You’ll encounter scammers all over marketplace pages and the simplest thing to keep in mind to avoid this kind of scam is that you as a buyer do not make advance payments.

Selling counterfeit items or items that don’t work

Facebook Marketplace is filled with great-looking items with suspiciously low pricetags. 

My advice to you is if you ever encounter any goods that look too much like a steal, don’t even click on the ad.

There are sites like Sweetwater and The Music Zoo, where they have great deals and they’ve been legitimately curated by a sales team. 

In this case, you can be sure that the item exists, works, and isn’t a fake.

On Facebook Marketplace, there’s no curation by a team of Facebook employees. 

This means that any deal you see for an ultimate, rare guitar for the price of your average Fender is unlikely to be the real deal. 

You can always ask to meet up in person and see, but that’s the closest you have proof and a check.

If you’re on a free posting board like Facebook or Craigslist and you see individuals posting valuables at insanely low prices, you’re better off not taking the risk.

Fake giveaways

Another scam that scammers love to pull is fake giveaways. 

You most likely won’t get it directly from an ad, but you might message a seller and find that later they’re sending you messages about free items.

Another thing that happens is just mass spam messages. 

Scammers cast out a net by messaging the same giveaway to everyone on their friends list and the sad thing is that statistically, someone falls prey to it.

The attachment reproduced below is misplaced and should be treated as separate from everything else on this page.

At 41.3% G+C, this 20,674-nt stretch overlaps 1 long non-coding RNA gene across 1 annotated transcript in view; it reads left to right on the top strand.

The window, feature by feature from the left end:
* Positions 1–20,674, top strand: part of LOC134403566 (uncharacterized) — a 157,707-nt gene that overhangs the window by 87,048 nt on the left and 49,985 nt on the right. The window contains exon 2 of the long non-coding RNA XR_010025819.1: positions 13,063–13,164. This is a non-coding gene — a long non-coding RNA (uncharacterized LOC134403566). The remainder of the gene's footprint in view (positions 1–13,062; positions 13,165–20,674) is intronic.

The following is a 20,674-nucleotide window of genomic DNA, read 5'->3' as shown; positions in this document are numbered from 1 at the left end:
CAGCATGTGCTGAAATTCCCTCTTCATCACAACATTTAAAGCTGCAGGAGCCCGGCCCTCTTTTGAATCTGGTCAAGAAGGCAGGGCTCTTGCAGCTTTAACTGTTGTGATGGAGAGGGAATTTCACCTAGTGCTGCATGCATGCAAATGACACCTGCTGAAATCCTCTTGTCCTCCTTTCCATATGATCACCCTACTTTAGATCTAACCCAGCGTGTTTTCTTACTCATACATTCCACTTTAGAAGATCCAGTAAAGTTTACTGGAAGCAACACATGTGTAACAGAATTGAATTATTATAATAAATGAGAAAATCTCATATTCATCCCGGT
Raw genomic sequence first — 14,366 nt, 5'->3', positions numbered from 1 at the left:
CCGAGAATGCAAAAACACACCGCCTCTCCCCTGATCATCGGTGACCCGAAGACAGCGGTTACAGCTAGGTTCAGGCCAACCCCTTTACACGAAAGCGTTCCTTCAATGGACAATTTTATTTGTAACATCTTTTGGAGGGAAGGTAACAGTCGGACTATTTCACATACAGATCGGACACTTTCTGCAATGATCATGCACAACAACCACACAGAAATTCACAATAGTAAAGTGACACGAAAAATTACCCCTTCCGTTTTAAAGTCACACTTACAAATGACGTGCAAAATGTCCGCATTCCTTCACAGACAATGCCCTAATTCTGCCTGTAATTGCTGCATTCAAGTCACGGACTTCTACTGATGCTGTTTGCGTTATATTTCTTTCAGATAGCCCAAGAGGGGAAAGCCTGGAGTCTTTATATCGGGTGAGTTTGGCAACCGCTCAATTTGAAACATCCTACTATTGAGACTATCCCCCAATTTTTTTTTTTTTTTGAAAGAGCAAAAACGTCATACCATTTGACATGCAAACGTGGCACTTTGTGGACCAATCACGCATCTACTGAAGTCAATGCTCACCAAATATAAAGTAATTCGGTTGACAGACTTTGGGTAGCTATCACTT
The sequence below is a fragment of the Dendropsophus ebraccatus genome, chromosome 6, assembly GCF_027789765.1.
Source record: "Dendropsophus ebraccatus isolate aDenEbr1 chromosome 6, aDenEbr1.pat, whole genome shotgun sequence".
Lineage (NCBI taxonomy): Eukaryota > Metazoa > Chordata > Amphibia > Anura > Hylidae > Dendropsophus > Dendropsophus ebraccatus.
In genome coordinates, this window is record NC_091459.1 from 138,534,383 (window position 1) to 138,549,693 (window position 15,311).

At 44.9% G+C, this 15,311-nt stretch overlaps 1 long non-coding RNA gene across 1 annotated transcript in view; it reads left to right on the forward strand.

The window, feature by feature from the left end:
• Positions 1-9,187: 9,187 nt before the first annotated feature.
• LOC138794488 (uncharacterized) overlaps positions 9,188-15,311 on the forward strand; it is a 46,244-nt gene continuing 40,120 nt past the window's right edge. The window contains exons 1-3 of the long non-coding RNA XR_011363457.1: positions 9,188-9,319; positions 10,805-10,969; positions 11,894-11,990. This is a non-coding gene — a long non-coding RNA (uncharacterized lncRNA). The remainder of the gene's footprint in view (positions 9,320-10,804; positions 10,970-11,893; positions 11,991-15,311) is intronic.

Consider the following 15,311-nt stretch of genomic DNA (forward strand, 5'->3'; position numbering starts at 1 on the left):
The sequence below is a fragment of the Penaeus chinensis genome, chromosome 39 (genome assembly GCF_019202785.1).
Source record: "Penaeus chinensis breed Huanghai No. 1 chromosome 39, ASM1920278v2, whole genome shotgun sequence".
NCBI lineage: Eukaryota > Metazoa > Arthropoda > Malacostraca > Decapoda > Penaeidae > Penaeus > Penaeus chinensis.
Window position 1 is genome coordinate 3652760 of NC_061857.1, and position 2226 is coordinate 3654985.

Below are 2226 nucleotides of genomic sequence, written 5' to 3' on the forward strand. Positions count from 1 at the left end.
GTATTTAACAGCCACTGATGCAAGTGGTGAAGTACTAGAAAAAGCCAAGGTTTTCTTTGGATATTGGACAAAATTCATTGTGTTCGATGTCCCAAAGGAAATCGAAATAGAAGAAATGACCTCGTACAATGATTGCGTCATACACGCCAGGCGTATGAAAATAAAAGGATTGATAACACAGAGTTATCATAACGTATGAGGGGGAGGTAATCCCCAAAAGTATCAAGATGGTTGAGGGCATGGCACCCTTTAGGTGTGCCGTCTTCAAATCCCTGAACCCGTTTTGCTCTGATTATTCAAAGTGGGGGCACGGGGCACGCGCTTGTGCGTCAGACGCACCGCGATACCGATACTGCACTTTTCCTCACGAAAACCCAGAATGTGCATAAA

Don’t be that someone. 

Individuals or unheard-of companies don’t generally do giveaways and if they’re asking you to sign up to be eligible by giving away your personal information it’s even more of a red flag. 

A simple way to avoid this scam: don’t run after giveaways.

Inconsistent pricing

This scam is often less obvious to spot, and you’ll usually encounter it through messaging a seller that has a reasonably priced item for sale. 

What then happens is they try to haggle you for a higher price. 

It’s not so much a scam as it is someone being dishonest and shifty in their dealings, but it’s still something you want to avoid. 

If you contact someone about their listing and the price changes, you don’t need to fight them for it, just simply stop messaging them.

If they’re a decent person, they’ll either learn and stop doing it or raise their price to what they want.

Does Facebook Marketplace offer any kind of protection against scams?

Not particularly. 

Facebook does have buyer protection for purchases made on their site and paid through their platform, but it’s usually through legit businesses and wholesalers. 

For example, you could possibly buy a fender from fender’s Facebook account (although you’re more likely to get linked directly to their store) and then you could make the transaction through Facebook.

If your item isn’t delivered or if something goes wrong, Facebook can assist and mediate.

In the marketplace, business interactions are more a case of individuals contacting individuals and Facebook provides little to no assurance if things go awry.

Facebook, however, like many other platforms, does have an FAQ page that covers scamming and online safety practices. This is usually the best that ad posting boards can do because the best defense and security you have against getting scammed is your common sense.

How to prevent scams on Facebook Marketplace?

So we’ve covered a couple of scams and how to spot them. I’ve even covered how to respond to them. 

As far as preventing scams from happening, you’re unlikely to prevent scams, but you can take steps to not be a victim of a scam.

  • You could report the user for fraudulent activity, Facebook has that option. 
  • You could remain informed about the kind of scams people are trying to pull
  • Listen to your gut if something feels off
  • Try using an alternative platform with more user security like Reverb or The Music Zoo
  • Inform other users when you encounter a scam account

At the end of the day, you’ll never prevent scams, because there will always be people looking to take advantage of others, but you don’t have to be a statistic.